At the moment, the black hole at the heart of the Milky Way is going hungry. But its diet may soon be over: a gas cloud has ventured too close to the super massive black hole and will be devoured by it over the next few years. The feeding of the black hole will be observed by astronomers at first-hand, who should also be able to note a largely increased X-ray emission at the time. Even now they can see how the huge gravitational pull of the black hole is causing some distortion to the gas cloud. The cloud was discovered by an international team of astronomers led by the Max Planck Institute for Extraterrestrial Physics.
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Zoom into the heart of the Milky Way: the black hole is hidden in the part of the sky towards the Saggitarius...
On a clear night, a shimmering band appears to span the skies: the Milky Way. It is part of our galaxy – that system of gas and dust and at least 200 billion stars, of which our sun is also a member. The constellation Saggitarius (from the Latin for the Archer), is particularly rich with stars. Here, hidden behind cosmic clouds, lies the centre of our galaxy. This is where astronomers observe the strong radio source Sagittarius A*. And the scientists suspect that behind it resides a black hole.
At the heart of our Milky Way resides a black hole with about 4.3 million solar masses, as has been proven with long term observations of the motions of stars orbiting this gravitational monster.
At a distance of 26,000 light years, Sagittarius A* is the only super massive black hole close enough to be observed it in detail. Long-term studies of the stellar orbits around this gravitational monster show that it has about 4.3 million solar masses. For most of the time, the black hole lays dormant, emitting modest flares only occasionally. While black holes cannot emit radiation directly by their very nature, the emission from the galactic centre originates from matter falling towards the event horizon, releasing potential energy and heating up.
Analysing very sharp images and detailed observations of the galactic centre with the Very Large Telescope of the European Southern Observatory (ESO), the astronomers have now detected for the first time a gas cloud that is falling into the accretion zone of the black hole. The scientists discovered that the orbit of the cloud is highly eccentric. In the year 2013, it will be closest to the black with a distance of 40 billion kilometres – a very close encounter in astronomical terms.
This will give scientists the ability to watch the spaghetti-fying destruction of the cloud in real time somewhere in the middle of 2013 ..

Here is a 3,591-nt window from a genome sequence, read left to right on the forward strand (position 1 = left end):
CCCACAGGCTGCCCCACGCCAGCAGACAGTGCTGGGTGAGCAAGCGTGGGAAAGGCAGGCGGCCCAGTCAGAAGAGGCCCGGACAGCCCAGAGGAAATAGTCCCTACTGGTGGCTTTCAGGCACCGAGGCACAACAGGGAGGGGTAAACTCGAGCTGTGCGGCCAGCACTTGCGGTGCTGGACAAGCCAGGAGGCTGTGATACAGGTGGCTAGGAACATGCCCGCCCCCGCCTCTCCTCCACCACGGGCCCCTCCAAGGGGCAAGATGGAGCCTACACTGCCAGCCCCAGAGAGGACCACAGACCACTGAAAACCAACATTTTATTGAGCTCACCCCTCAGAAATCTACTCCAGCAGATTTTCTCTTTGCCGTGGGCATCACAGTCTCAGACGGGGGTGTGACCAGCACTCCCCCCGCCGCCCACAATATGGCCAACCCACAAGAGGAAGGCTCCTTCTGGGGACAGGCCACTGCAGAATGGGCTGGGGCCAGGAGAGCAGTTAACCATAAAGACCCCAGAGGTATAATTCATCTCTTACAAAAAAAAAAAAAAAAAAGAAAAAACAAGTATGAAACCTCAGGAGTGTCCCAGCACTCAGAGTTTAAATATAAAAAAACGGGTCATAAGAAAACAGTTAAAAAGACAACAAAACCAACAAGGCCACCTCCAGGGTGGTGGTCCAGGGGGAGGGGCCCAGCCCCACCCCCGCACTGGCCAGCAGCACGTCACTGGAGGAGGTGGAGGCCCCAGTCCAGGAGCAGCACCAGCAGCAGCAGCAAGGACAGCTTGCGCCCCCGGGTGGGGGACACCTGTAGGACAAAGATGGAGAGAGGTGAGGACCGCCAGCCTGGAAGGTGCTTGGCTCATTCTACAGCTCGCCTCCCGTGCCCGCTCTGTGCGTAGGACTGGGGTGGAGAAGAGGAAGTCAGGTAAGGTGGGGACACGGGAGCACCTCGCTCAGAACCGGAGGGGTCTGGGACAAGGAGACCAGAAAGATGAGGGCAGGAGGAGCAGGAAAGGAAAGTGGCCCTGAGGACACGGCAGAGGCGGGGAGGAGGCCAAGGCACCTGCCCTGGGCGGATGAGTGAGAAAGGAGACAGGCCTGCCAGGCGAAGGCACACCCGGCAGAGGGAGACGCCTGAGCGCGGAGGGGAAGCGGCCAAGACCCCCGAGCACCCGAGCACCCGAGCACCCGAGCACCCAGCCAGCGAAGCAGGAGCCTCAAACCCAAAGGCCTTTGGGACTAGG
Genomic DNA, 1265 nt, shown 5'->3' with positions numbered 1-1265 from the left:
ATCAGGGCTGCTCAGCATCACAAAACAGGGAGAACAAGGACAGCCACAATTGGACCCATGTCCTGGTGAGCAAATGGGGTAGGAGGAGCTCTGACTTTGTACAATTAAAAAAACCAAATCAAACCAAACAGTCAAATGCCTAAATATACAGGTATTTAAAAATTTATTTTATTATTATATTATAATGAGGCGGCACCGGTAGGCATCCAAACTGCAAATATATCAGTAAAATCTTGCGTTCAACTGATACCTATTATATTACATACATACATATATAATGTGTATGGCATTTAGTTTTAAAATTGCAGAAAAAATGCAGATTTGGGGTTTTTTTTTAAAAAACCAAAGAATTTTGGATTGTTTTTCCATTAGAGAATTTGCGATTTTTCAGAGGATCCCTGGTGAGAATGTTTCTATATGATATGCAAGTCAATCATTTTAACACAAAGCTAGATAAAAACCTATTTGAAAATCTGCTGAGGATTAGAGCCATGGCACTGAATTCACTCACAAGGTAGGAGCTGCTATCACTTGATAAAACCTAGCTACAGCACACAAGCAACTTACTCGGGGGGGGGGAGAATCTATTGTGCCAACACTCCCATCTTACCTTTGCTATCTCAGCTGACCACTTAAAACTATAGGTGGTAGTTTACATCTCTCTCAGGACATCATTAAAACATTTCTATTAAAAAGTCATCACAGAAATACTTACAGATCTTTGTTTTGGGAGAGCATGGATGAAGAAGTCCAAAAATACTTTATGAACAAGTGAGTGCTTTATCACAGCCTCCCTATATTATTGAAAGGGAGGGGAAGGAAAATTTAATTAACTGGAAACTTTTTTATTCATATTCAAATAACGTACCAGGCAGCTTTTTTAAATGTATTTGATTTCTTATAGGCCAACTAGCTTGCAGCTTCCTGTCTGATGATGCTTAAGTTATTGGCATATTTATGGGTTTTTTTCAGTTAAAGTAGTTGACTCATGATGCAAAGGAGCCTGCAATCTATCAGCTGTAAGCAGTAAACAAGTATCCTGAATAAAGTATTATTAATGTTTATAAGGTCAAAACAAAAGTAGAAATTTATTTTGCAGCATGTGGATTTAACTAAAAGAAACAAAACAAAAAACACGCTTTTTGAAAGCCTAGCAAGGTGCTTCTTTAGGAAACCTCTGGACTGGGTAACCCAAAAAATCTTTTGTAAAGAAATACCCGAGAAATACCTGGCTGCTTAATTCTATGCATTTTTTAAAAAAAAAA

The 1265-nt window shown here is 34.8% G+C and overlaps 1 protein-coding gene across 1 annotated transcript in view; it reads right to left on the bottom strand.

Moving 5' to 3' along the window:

'We have observed a very unique emission of radio radiation from the centre of our galaxy, the Milky Way.
'By using different methods to separate the signal for very broad range of wavelengths, we have been able to determine the spectrum of the radiation.
'The radiation originates from synchrotron emission - electrons and positrons circulating at high energies around the lines of the Magnetic Field in the centre of the galaxy, and there are quite strong indications that it could come from dark matter.'
Read more: www.dailymail.co.uk... 25sHQYdvp
*Planck satellite picks up beams of radiation from centre of Milky Way which could prove existence of 'dark matter'
*Researchers at Niels Bohr Institute say radiation is either proof - or something currently unknown to physics
By Eddie Wrenn
PUBLISHED: 04:03 EST, 5 September 2012 | UPDATED: 04:03 EST, 5 September 2012
Measurements of stellar orbits1, 2, 3 provide compelling evidence4, 5 that the compact radio source Sagittarius A* at the Galactic Centre is a black hole four million times the mass of the Sun. With the exception of modest X-ray and infrared flares6, 7, Sgr A* is surprisingly faint, suggesting that the accretion rate and radiation efficiency near the event horizon are currently very low3, 8. Here we report the presence of a dense gas cloud approximately three times the mass of Earth that is falling into the accretion zone of Sgr A*. Our observations tightly constrain the cloud’s orbit to be highly eccentric, with an innermost radius of approach of only ~3,100 times the event horizon that will be reached in 2013
I am not really up on or understand what exactly these things are.
Is it true that science does not fully understand what these black holes are?
Is this the only BH in our solar system (milky way)?
Could this be how long distance space travel is accomplished?